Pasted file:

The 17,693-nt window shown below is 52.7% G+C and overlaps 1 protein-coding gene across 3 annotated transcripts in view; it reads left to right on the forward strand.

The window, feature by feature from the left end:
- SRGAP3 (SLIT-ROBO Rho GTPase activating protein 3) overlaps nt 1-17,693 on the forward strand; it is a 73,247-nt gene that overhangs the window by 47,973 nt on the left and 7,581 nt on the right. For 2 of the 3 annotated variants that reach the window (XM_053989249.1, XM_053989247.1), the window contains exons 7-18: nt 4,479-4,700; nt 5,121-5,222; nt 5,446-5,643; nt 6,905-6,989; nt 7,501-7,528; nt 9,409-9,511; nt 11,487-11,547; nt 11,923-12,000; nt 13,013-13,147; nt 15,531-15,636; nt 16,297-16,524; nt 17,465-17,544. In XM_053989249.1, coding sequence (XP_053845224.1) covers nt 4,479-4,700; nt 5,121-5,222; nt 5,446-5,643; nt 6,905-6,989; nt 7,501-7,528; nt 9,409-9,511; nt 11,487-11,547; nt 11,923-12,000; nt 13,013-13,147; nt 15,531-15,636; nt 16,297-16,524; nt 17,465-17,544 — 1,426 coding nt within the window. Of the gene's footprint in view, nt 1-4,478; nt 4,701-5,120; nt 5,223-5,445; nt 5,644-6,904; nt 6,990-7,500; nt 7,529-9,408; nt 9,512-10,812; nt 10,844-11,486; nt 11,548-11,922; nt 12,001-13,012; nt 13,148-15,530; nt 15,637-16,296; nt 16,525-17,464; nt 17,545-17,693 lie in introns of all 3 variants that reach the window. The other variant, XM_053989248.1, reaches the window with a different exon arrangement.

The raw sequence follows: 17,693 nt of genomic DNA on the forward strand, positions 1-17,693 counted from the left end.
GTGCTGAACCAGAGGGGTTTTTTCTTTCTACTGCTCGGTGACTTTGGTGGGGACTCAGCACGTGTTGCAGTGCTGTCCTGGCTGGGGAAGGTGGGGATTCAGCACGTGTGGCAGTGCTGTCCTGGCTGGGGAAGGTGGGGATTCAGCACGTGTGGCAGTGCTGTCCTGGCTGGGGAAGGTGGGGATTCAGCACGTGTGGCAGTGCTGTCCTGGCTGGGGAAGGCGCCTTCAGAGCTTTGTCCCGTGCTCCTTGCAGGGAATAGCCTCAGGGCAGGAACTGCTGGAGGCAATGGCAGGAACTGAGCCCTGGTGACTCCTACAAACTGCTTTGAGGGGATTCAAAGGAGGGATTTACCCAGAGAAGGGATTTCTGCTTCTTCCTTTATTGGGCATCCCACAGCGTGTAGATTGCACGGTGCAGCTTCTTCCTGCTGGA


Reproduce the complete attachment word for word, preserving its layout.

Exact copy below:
The 17,693-nt window shown below is 52.7% G+C and overlaps 1 protein-coding gene across 3 annotated transcripts in view; it reads left to right on the forward strand.

The window, feature by feature from the left end:
- SRGAP3 (SLIT-ROBO Rho GTPase activating protein 3) overlaps nt 1-17,693 on the forward strand; it is a 73,247-nt gene that overhangs the window by 47,973 nt on the left and 7,581 nt on the right. For 2 of the 3 annotated variants that reach the window (XM_053989249.1, XM_053989247.1), the window contains exons 7-18: nt 4,479-4,700; nt 5,121-5,222; nt 5,446-5,643; nt 6,905-6,989; nt 7,501-7,528; nt 9,409-9,511; nt 11,487-11,547; nt 11,923-12,000; nt 13,013-13,147; nt 15,531-15,636; nt 16,297-16,524; nt 17,465-17,544. In XM_053989249.1, coding sequence (XP_053845224.1) covers nt 4,479-4,700; nt 5,121-5,222; nt 5,446-5,643; nt 6,905-6,989; nt 7,501-7,528; nt 9,409-9,511; nt 11,487-11,547; nt 11,923-12,000; nt 13,013-13,147; nt 15,531-15,636; nt 16,297-16,524; nt 17,465-17,544 — 1,426 coding nt within the window. Of the gene's footprint in view, nt 1-4,478; nt 4,701-5,120; nt 5,223-5,445; nt 5,644-6,904; nt 6,990-7,500; nt 7,529-9,408; nt 9,512-10,812; nt 10,844-11,486; nt 11,548-11,922; nt 12,001-13,012; nt 13,148-15,530; nt 15,637-16,296; nt 16,525-17,464; nt 17,545-17,693 lie in introns of all 3 variants that reach the window. The other variant, XM_053989248.1, reaches the window with a different exon arrangement.

The raw sequence follows: 17,693 nt of genomic DNA on the forward strand, positions 1-17,693 counted from the left end.
GTGCTGAACCAGAGGGGTTTTTTCTTTCTACTGCTCGGTGACTTTGGTGGGGACTCAGCACGTGTTGCAGTGCTGTCCTGGCTGGGGAAGGTGGGGATTCAGCACGTGTGGCAGTGCTGTCCTGGCTGGGGAAGGTGGGGATTCAGCACGTGTGGCAGTGCTGTCCTGGCTGGGGAAGGTGGGGATTCAGCACGTGTGGCAGTGCTGTCCTGGCTGGGGAAGGCGCCTTCAGAGCTTTGTCCCGTGCTCCTTGCAGGGAATAGCCTCAGGGCAGGAACTGCTGGAGGCAATGGCAGGAACTGAGCCCTGGTGACTCCTACAAACTGCTTTGAGGGGATTCAAAGGAGGGATTTACCCAGAGAAGGGATTTCTGCTTCTTCCTTTATTGGGCATCCCACAGCGTGTAGATTGCACGGTGCAGCTTCTTCCTGCTGGA